Four Dogs Tavern and Marshalton Inn LOCATION: Outside the borough, parking galore BEST FOR: History buffs, special occasion dates, foodies, and dog lovers. WHAT TO ORDER: Sharing? Grilled octopus, charcuterie and artisanal cheese plate, duck terrine and lemon meringue pie. Married 5+ years? Pomme Frites & Garlic aioli, chicken BLT on pita, Shrimp Lejon. A visit to Marshalton Inn and Four Dogs Tavern is more than a date, it’s an experience. Driving onto the grounds you’ll see several historic buildings in pristine condition, various outdoor seating locations and fields stretching out in the distance, 46

with corn in summer and sunflowers in the fall. Chef and owner David Cox’s menu is “American Brasserie with French Fundamentals,” which, considering his extensive experience in haute cuisine kitchens from Manhattan to San Francisco, makes perfect sense. David started cooking when he was 15 and hasn’t stopped; lucky for us his quest to be the one in charge brought him home to West Chester when he and his wife decided to buy a home in quiet, historical Marshalton. The restaurant and Inn nearby became available and the last 15 years David, along with Wendy (also the pastry chef) have poured their hearts and souls into making this restaurant a place where diners will feel warmly welcomed and eat consistently excellent food.

With this menu, one weekend wouldn’t be nearly enough. The perfect meal to share would start with the charred octopus with paprika, chorizo, balsamic, and lemon that’s served impressively as one, long, tender tentacle, along with the charcuterie and artisanal cheese plate for some divine mixing and matching— try not to fight over the mouthwatering grilled bread. For the French foodies, the duck terrine is a must try, and it even changed my mind on pâté. Though all the desserts are created with sharing in mind, the mile-high lemon meringue ice cream pie will have you momentarily curbing conversation so you can get more bites in than your date.

Though they share the same menu, as far as I’m concerned there are two different dates available at this location. For period post-colonial architecture (circa 1815), linen tablecloths, more privacy, and an elegant, polished atmosphere, Marshalton Inn is the place to make your reservation. Four Dogs only takes reservations for parties of eight or more, but for a date, that’s where the fun begins. Originally the stables, Four Dogs is all dark wood and stone, with cozier seating, blazing fireplaces, and a fun, casual air. You may wait for your table, but they’ll serve you a cocktail anywhere on the grounds; perhaps even a stroll through town (hand in hand) as the nearby shops stay open late. In the summer months you can feel free to bring your dog, and with three AirBnBs now on the property, it’s the ideal place for a mini staycation.

Charred octopus with paprika, chorizo, balsamic, and lemon that’s served impressively as one, long, tender tentacle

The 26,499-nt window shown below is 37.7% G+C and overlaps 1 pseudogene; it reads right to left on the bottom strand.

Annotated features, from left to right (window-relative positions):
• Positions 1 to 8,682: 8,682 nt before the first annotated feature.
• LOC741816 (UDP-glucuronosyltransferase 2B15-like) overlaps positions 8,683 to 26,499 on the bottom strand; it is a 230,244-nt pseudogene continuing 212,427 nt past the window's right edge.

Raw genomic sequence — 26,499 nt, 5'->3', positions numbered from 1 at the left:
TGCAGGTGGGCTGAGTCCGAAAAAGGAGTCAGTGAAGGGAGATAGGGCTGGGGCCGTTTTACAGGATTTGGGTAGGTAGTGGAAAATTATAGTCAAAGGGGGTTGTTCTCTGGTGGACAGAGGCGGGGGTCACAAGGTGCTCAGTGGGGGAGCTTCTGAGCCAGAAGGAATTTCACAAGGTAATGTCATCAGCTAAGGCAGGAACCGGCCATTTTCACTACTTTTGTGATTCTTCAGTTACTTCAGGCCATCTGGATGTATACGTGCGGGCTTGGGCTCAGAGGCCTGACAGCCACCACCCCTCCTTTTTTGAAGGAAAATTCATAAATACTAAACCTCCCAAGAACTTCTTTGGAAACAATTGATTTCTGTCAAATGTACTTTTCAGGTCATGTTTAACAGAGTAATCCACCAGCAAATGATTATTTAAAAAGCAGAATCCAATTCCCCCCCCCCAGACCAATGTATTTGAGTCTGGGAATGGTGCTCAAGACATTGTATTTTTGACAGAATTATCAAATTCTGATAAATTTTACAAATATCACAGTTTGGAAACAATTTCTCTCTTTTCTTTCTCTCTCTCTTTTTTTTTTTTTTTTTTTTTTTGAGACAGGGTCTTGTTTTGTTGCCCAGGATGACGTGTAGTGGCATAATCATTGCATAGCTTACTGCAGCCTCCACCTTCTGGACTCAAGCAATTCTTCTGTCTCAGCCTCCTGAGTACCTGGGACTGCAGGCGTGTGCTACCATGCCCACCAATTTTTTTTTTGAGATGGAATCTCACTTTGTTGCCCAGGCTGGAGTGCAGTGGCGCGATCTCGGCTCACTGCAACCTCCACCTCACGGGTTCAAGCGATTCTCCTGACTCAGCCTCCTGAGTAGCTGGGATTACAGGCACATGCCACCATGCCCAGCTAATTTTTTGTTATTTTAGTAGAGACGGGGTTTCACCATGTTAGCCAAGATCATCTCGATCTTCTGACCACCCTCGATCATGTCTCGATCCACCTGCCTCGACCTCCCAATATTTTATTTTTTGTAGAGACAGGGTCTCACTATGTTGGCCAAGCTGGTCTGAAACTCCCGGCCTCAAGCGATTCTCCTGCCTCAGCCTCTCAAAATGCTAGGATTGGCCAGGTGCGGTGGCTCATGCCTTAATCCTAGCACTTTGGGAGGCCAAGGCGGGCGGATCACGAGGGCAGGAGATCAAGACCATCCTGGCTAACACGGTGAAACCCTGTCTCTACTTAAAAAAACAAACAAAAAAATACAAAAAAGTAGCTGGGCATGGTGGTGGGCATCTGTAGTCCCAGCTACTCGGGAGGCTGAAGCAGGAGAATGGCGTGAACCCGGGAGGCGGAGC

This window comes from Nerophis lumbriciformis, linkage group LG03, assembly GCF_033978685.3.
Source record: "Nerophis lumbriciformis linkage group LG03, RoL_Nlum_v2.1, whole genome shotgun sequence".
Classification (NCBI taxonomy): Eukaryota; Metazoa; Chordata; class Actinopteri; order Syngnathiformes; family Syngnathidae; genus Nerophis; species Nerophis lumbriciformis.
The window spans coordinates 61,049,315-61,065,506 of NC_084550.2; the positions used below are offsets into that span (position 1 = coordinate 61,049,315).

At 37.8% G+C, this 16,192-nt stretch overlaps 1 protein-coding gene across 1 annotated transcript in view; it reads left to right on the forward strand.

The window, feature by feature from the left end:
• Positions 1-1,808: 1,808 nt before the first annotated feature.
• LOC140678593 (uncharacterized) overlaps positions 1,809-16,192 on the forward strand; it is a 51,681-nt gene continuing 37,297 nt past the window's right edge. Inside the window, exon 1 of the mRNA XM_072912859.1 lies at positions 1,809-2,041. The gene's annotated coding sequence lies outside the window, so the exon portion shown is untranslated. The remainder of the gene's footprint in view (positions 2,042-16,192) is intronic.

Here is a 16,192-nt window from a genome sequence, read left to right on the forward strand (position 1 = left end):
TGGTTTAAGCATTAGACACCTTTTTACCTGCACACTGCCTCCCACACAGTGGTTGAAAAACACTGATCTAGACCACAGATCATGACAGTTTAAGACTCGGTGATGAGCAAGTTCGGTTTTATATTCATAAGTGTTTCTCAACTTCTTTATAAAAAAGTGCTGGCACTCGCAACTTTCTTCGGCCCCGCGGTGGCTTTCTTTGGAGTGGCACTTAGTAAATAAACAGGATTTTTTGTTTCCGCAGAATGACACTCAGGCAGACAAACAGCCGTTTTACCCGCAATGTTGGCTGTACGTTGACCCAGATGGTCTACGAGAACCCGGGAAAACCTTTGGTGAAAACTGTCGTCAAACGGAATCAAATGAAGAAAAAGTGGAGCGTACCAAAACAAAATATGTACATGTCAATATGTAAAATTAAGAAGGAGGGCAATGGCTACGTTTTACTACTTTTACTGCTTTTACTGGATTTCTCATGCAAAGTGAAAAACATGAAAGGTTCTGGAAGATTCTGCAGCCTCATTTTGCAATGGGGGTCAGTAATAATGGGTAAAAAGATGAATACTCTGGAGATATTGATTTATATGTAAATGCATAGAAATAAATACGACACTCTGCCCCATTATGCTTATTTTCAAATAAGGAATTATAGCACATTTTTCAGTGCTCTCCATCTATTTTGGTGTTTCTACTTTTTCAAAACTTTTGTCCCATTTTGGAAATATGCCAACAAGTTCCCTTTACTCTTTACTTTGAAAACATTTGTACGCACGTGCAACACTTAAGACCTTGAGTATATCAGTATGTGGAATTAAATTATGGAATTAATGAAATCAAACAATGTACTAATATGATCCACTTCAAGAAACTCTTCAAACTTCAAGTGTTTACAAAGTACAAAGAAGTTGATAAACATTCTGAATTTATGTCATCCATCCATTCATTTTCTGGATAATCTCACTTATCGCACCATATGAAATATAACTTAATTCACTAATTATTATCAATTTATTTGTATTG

And what meal would be complete without a seasonal cocktail? David is strict with his use of seasonal produce and makes all his syrups in house. The Winter White Cosmo is the hit of the season, with Stateside Vodka, St. Germaine, white cranberry, and lime. I plan to return on a Sunday when Chef offers “Buck-a-Shuck” oysters by the dozen and I’ll get to check out some live music (as well as Thursdays nights from 6-9, set up outside for most of the year). No matter when you go, the destination that is Marshalton Inn and Four Dogs is sure to delight.


Slow Hand LOCATION: Church Street BEST FOR: First dates, comfort foodies, DINKs and other young-at-heart folks who enjoy dynamic cocktails. WHAT TO ORDER: Foie Gras and Chicken Nuggets, Smoked Short Rib and Goat Cheese Crème Brulée. So, you graduated from college, are finally earning an income (whether you’re still living with your parents or not—no judgment) and are looking to go out in town. It’s a new relationship and he or she has been thoroughly vetted on social media, but what will they be like in person? You’ll need background music, loud enough that if conversation lapses it’s not awkward. With its exposed brick, vintage light fixtures and high ceilings, Slow Hand will feel like a throwback, but the gleaming stainless bar and bright white subway tile keep it fresh. You’ll need a menu of seemingly familiar foods but with a twist (Foie in chicken nuggets? Intriguing). You’ll

need generously measured cocktails that, according to the general manager, change flavors as you drink (great conversation point). You’ll want to order some small plates, some starters, maybe even avoiding an entree altogether because overly full stomachs lend themselves towards TV binging and not…anything else. If the date is going well and the cocktails are doing their thing, you may want to text friends to meet you—which makes sense, since by 9pm on Friday and Saturday the live music has started, and the restaurant is a vibrant, splashy bar scene. What you won’t find is a college crowd, because although there are 24 tap lines, dollar drafts are not a thing. Perhaps the relationship is in full bloom, and a sitter is needed. You’re sub-forty or still acting like you are. You want a scene, people watching, but know there are booths so you can still hear your conversation. On Thursday the live music starts earlier and is of the smooth jazz variety. You no longer consider sharing your plate to be romantic and maybe even have a clear “I don’t share food” policy like my husband does. There are no TVs on the wall behind the bar, which is purposeful to encourage